Instead, I want to focus on what seems to me to be a massive overcorrection in the voting habits of the Academy of Motion Picture Arts and Sciences. To be more specific, they seem to be fixated on a film’s external narrative — how the proverbial sausage was made in Hollywood — rather than the final product that moviegoers end up seeing in the theater.

In short, the voters have turned into suckers for an underdog story only the underdogs never appear on screen anymore. They struggle to get the film made for years because it has an unconventional cast or shooting style. The Artist, with its Frenchness and its black-and-white dialoguelessness, represents some sort of apex with regard to this phenomenon, but it’s really not much different than most of the other nominees for Best Picture this year or The King’s Speech or The Hurt Locker or Slumdog Millionaire.

Hard-liner thought I might be, even I can not ignore the story behind Citizen Kane. Its mere existence seems implausible. That it is one of the greatest films ever is miraculous.


In the mock newsreels at the start of the film, Charles Foster Kane is referred to as “America’s Kublai Khan,” a designation placed upon him, no doubt, because of the name of his Florida hermitage, Xanadu.

Xanadu, for those of you that aren’t history students was Kublai Khan’s capital, a sprawling, luxurious city located in present-day Northern China.

The allusion is obvious. C.F. Kane, a Khan of his day, walled himself off in opulence.

But, why Xanadu? It seems even more deliberate than, well, the obvious laid out just above. It’s a very specific reference, and it’s also one chosen by Kane himself.

I don’t have a great answer. My best guess is that Kane, like the Khans, who were Mongol rulers of China, had trouble feeling like he would ever fit in.  Later in those same mock newsreels, when he returns to the United States after a trip to Europe, he tells a reporter, “I’m an American. Always been an American.”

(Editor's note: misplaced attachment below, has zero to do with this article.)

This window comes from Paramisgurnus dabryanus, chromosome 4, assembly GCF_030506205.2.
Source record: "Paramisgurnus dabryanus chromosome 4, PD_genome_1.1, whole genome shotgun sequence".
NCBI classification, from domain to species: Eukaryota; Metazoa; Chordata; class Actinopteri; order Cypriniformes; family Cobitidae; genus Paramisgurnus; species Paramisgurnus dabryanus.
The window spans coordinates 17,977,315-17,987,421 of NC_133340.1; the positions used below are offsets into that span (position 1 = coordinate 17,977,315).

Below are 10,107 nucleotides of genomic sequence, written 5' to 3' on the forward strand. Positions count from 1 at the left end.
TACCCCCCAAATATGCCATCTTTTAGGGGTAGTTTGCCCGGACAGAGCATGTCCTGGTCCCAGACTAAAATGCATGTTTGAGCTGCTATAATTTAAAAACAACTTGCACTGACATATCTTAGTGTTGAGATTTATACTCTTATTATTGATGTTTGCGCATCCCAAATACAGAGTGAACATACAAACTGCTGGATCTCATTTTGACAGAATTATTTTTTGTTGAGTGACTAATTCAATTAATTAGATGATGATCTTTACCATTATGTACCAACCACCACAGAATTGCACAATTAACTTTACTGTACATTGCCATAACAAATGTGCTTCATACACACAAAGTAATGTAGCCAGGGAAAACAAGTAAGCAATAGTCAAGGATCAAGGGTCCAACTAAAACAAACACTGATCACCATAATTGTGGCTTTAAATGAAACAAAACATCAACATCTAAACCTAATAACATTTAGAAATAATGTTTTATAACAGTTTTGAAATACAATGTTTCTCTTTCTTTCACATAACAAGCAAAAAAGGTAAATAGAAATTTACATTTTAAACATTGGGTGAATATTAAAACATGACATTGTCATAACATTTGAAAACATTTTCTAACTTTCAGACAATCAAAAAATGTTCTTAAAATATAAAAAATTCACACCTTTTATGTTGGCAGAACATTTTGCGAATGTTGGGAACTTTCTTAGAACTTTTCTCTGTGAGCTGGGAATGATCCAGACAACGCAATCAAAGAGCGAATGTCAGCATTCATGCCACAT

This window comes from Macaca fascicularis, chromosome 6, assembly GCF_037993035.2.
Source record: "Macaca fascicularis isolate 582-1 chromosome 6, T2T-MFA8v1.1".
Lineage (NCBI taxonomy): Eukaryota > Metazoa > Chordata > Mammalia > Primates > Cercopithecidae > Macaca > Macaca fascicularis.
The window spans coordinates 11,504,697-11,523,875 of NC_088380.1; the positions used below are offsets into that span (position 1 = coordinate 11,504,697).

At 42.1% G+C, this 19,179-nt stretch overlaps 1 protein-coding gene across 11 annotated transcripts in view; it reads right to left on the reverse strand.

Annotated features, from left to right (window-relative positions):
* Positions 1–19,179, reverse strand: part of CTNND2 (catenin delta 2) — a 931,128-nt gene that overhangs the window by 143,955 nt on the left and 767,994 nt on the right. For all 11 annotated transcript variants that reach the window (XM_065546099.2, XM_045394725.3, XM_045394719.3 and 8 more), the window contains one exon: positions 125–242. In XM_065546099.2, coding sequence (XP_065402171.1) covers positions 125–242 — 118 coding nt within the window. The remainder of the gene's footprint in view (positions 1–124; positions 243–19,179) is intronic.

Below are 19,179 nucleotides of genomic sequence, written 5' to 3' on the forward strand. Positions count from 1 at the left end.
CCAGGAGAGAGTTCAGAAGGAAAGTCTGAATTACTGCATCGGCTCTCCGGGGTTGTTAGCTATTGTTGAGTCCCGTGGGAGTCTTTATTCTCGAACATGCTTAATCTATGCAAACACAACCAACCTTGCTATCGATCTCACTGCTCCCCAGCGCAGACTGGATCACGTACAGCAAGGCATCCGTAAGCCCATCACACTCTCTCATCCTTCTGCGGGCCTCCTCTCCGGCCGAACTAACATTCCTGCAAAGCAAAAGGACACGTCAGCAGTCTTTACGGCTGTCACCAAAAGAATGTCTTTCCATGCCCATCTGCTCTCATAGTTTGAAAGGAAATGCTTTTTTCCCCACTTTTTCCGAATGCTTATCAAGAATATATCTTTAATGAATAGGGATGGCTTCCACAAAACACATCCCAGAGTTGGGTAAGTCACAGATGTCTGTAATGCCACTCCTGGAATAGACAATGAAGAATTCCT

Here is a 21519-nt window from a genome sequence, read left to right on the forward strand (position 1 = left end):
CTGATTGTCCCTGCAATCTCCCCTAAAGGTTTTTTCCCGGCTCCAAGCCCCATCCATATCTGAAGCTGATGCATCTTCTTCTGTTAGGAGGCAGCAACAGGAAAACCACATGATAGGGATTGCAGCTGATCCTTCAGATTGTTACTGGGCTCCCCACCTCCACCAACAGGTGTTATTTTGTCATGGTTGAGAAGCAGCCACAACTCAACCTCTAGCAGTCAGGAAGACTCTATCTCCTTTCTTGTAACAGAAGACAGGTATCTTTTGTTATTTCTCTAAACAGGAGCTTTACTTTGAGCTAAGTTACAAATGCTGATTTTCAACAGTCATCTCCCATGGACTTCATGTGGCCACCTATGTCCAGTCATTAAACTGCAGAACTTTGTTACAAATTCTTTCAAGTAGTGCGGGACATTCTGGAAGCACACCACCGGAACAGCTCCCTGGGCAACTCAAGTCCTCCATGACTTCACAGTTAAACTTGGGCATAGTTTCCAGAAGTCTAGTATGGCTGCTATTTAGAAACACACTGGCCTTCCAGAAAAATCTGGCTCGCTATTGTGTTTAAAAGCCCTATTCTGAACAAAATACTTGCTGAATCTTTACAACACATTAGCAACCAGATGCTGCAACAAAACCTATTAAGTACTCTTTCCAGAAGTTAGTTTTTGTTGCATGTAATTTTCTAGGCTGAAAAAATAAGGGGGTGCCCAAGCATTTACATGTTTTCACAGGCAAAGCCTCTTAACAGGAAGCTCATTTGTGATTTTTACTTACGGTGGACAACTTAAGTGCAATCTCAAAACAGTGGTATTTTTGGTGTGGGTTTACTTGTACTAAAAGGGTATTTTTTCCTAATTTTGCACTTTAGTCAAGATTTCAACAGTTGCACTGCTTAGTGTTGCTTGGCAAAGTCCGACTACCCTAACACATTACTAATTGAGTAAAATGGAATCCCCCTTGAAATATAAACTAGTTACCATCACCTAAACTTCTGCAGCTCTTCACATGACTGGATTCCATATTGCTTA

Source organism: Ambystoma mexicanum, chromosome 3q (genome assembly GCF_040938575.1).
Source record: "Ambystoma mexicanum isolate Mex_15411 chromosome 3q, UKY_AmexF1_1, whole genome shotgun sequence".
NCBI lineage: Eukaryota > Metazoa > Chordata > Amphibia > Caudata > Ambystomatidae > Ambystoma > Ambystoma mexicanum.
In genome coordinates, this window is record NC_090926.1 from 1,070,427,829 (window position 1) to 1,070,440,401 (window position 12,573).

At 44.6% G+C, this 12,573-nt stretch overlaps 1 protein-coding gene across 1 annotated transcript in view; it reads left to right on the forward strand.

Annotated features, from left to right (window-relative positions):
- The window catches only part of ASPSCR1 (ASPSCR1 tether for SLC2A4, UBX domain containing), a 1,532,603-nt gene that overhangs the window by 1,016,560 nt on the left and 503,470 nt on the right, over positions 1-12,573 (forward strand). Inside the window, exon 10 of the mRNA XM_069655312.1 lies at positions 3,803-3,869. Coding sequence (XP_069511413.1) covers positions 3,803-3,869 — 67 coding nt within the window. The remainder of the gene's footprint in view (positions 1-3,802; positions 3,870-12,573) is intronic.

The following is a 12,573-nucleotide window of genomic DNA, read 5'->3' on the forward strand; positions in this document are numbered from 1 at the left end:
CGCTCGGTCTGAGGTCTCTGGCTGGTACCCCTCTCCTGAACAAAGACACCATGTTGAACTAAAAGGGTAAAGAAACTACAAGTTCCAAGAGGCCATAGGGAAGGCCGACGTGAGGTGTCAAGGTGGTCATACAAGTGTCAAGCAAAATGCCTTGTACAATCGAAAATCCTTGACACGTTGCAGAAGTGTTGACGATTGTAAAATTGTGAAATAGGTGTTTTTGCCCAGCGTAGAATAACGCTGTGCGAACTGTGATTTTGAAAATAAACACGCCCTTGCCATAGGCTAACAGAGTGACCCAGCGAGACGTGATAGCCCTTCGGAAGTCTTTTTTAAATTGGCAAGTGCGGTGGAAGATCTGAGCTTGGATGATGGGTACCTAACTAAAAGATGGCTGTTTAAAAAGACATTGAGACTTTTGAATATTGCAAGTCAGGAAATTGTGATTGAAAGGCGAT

I’m not sure we’re ever really supposed to believe him, despite his apparent conviction.


“Rosebud …”

You can only talk about Citizen Kane for so long before it all rounds back to Rosebud.

Its meaning – in the simplest of terms – is one of the great mysteries in cinematic history.

(And I am struck again, as I was in the first part of this series, by the way the truly great films bob and weave from genre to genre rather than hewing strictly to its superficial confines. Citizen Kane is a mystery and a dark comedy as much as it is a drama.)

“It’ll probably turn out to be a very simple thing.”

So says one of the producers of those mock newsreels to an assistant when he is sent out to solve the mystery.

Rosebud is a simple thing, simpler even than a lost lover, as is speculated at the film’s outset. But its meaning is not so simple. It is obscure – a plaything from Kane’s childhood that he, and only he, could have known about. It clouds rather than crystallizes his personality.

In the film’s final scene it is revealed that Rosebud is the sled Kane played with as a child, a toy he was separated from when his family came in to a large fortune and sent him East for an education.

Had that producer’s assistant been able to figure that out before the sled was tossed in to a furnace along with many of Kane’s other belongings would it have made a difference?

No, and I suspect that’s the point. It's the reason the film is bookended by the "No Trespassing" signs outside Kane's estate.

Much of what Citizen Kane has to say is about celebrity – about how we can never truly know a public figure despite this persona that they cultivate in front of reporters and cameras. It is the source of Kane’s misery, his compulsive desire to be loved by all and his inability to truly love on an individual level. It is also the source of the Rosebud mystery, the reason anyone cares to try and find out what his dying gasp meant.

This is why Rosebud is the ultimate MacGuffin.

When Kane first meets Susan Alexander on the street in Manhattan, he is on his way to send for the belongings that have been in storage out West since his mother died, belongings that presumably include Rosebud.

“I thought I’d send for them now,” Kane says. “Tonight I was going to take a look at them. You know, a sort of sentimental journey.”

Once Rosebud is revealed, you can’t help but wonder had Kane kept walking – had he never spoken with Susan Alexander – if he might have found what he was looking for.

This is a passing thought. It defies what little else we know about Charles Foster Kane.